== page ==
Is it Time to Trade in Your Shares of AutoCanada Inc.?

After climbing to a record high of $91.72 AutoCanada (TSX:ACQ) has fallen to $42.76. Is it time to sell or is a second surge in price on the horizon?

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Last year saw AutoCanada Inc. (TSX:ACQ) surge to new highs in terms of its stock price, which peaked in June. Then many investors who believed that the ride was over took their profits and ran from the company. This exodus marred the stock price for the rest of 2014 and the damage continues into 2015. The closing price on Friday was $42.76, right back where it started before the price surge.

The question now is, can AutoCanada’s stock recover and meet the current average price target of $82.60 or have investors missed their opportunity with this stock?

Are low gas prices a blessing or a burden?

Last year was a great year for the Canadian auto industry and AutoCanada, with its 48 dealerships benefiting from the record 1.85 million cars sold in Canada. Thanks in part to low gas prices, December alone saw national auto sales rise by 16%.

Normally this kind of spike in sales would make anyone very happy, however, there is a negative side to these numbers. While most of Canada will enjoy the low gas prices, residents of Alberta will have a much different experience. As crude oil slumps, so does the economy in Alberta and oil companies have already started slashing projects, costs, and jobs, which means less available cash for large purchases for many in and around the oil industry.

This is very concerning for AutoCanada as almost half of its Q3 2014 revenue came from Alberta. AutoCanada has only recently begun an expansion into Eastern Canada with a handful of dealerships in Quebec and Ontario, but remains heavily invested in the Prairies.

Auto sales did manage to rise by 4.8% in December, but almost no one predicted how far oil has fallen since then. AutoCanada should be able to weather a weakened Alberta for a couple of quarters, but as the discounted price of oil continues, things will become less predictable.

Room to grow

For quite some time AutoCanada has had the title of second largest automotive group in Canada. Despite all of its acquisitions it has yet to surpass its main competitor, the privately held Dilawri Group which has a portfolio of 50 dealerships.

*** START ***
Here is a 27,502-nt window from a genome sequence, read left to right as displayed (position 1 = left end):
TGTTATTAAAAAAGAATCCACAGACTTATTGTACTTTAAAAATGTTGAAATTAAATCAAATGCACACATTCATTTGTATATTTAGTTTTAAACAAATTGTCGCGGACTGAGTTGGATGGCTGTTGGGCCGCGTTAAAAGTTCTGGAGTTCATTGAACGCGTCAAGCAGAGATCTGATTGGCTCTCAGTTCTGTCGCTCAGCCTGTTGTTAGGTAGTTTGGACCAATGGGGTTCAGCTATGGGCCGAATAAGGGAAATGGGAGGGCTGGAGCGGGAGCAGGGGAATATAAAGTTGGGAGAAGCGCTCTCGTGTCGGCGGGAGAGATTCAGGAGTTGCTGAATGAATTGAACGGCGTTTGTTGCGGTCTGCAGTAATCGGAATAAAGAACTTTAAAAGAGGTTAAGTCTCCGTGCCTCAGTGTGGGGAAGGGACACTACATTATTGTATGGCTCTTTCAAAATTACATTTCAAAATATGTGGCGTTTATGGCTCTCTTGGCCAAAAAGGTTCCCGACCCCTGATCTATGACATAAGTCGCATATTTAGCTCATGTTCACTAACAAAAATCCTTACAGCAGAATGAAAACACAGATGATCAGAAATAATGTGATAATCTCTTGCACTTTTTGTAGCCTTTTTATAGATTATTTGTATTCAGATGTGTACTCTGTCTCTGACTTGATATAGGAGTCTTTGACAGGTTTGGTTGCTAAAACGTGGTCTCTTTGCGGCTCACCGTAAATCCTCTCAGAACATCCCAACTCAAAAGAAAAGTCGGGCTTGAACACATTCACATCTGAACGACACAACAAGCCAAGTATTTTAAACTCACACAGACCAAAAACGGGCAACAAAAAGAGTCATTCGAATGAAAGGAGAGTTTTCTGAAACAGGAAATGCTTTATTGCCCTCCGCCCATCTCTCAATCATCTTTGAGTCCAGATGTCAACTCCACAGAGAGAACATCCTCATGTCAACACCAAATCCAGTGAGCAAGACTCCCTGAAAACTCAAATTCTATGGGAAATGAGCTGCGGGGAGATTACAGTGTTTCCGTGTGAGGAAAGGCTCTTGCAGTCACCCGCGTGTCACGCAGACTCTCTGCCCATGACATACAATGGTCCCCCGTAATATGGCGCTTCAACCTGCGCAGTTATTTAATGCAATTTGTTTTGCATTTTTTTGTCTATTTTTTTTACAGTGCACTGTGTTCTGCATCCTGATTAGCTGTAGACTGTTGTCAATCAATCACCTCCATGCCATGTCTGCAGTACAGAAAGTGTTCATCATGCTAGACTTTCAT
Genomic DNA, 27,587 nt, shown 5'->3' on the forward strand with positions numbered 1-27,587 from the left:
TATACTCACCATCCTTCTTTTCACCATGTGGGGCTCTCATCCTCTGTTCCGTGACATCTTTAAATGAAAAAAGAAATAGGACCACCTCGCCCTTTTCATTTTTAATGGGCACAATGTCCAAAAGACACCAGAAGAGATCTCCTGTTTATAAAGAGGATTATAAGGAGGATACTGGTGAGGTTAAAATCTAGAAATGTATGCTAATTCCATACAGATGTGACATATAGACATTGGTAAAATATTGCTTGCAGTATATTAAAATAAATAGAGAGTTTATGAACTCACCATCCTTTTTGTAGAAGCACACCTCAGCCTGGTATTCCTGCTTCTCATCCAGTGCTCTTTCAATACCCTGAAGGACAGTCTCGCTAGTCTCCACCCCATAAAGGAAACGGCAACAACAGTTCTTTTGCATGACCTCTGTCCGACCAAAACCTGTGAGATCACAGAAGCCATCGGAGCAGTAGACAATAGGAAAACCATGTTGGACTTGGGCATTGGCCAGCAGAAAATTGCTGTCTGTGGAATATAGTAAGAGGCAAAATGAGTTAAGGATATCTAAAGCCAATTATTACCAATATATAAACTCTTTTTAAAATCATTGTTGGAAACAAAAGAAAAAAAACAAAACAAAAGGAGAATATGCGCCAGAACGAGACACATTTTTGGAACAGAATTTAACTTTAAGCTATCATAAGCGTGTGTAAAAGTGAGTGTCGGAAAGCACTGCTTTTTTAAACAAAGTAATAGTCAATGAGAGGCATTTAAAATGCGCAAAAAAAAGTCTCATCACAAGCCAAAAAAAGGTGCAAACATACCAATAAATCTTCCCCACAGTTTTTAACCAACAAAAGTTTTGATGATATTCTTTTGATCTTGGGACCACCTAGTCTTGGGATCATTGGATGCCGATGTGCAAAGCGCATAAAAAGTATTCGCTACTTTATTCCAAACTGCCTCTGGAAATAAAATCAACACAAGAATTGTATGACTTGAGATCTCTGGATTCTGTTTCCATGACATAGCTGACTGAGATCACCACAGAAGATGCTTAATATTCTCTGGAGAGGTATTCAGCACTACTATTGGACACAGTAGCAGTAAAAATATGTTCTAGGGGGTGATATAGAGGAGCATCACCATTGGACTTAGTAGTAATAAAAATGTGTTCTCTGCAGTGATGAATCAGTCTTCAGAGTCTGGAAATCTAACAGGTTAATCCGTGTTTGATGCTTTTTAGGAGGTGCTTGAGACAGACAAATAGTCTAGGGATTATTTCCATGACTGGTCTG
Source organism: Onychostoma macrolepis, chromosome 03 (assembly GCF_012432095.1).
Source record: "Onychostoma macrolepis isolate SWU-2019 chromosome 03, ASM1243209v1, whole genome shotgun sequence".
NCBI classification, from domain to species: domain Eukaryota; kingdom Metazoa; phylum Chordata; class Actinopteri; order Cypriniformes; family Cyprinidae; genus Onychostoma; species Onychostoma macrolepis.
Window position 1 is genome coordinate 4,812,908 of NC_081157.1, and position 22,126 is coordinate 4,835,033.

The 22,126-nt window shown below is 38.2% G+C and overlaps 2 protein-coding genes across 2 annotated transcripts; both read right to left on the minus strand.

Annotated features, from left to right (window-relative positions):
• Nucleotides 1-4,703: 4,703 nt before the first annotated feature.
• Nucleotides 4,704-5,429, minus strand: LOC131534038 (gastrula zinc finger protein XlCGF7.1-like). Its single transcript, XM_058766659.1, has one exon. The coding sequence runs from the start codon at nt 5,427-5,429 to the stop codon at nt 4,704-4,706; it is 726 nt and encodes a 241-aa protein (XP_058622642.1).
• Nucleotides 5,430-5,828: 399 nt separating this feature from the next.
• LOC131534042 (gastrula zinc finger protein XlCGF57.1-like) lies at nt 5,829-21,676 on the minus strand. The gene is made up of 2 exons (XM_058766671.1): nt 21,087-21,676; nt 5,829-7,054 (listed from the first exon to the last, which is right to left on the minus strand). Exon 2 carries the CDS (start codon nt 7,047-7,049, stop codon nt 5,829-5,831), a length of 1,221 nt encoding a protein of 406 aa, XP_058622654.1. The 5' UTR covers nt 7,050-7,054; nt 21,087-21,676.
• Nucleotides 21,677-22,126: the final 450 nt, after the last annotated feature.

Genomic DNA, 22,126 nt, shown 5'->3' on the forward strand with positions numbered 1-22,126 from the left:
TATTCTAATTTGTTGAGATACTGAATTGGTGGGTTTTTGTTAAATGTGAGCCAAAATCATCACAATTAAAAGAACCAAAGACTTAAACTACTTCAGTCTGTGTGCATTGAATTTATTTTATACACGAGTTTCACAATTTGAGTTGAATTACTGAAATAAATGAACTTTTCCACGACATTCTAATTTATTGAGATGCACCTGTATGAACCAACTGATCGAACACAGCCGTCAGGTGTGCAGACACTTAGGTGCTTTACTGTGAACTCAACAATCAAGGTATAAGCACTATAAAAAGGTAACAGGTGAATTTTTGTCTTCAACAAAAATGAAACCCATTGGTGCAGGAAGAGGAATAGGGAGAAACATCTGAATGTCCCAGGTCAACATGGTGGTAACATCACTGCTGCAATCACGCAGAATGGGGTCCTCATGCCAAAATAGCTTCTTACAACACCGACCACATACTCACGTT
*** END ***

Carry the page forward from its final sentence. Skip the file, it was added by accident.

AutoCanada states that it is on track to meet its current acquisition guidance level of eight to 10 dealerships by March 2015. But how much further could the company go in terms of acquisition growth? Eventually AutoCanada will have to deal with the ownership caps set by many auto companies, which could put an end to its strategy to grow primarily through acquisitions.

Some analysts believe that AutoCanada could purchase between 30 and 35 more dealerships before exhausting its market availability. At its current rate of acquisition growth AutoCanada could hit this cap in two years.

Boardroom issues

One issue that has been brought to light by analysts is the fact that AutoCanada executives are permitted to own and operate their own competing dealerships and auto groups. It sends a bad message to investors when the executives of a company are operating their own competing firms.

There is also the revelation that AutoCanada has removed all non-compete clauses from outgoing CEO and Founder Patrick Priestner’s contract. Patrick Priestner now independently owns seven dealerships, and some believe that he sold his shares in AutoCanada in order to fund his own personal dealership group.

Should you buy, sell, or lease?

Analyst predictions are rather mixed at the moment for AutoCanada, some have their price target around $86, while the most recent report from RBC Capital saw its price target cut from $80 to $70. Analysts at Veritas Investment Research who reported on the boardroom issues mentioned above have cut their price target to $35.

If you had shares and sold over the summer, good for you. For others, it could be a difficult road back to the days of $90 share prices. AutoCanada should see some stock price growth when its Q4 report is released and investors see how AutoCanada benefited from a strong auto market in December. But at the end of the day it might be best to “lease” the stock and enjoy some short-term gains.

This article represents the opinion of the writer, who may disagree with the “official” recommendation position of a Motley Fool premium service or advisor. We’re Motley! Questioning an investing thesis — even one of our own — helps us all think critically about investing and make decisions that help us become smarter, happier, and richer, so we sometimes publish articles that may not be in line with recommendations, rankings or other content.

Fool contributor Cameron Conway has no position in any stocks mentioned.

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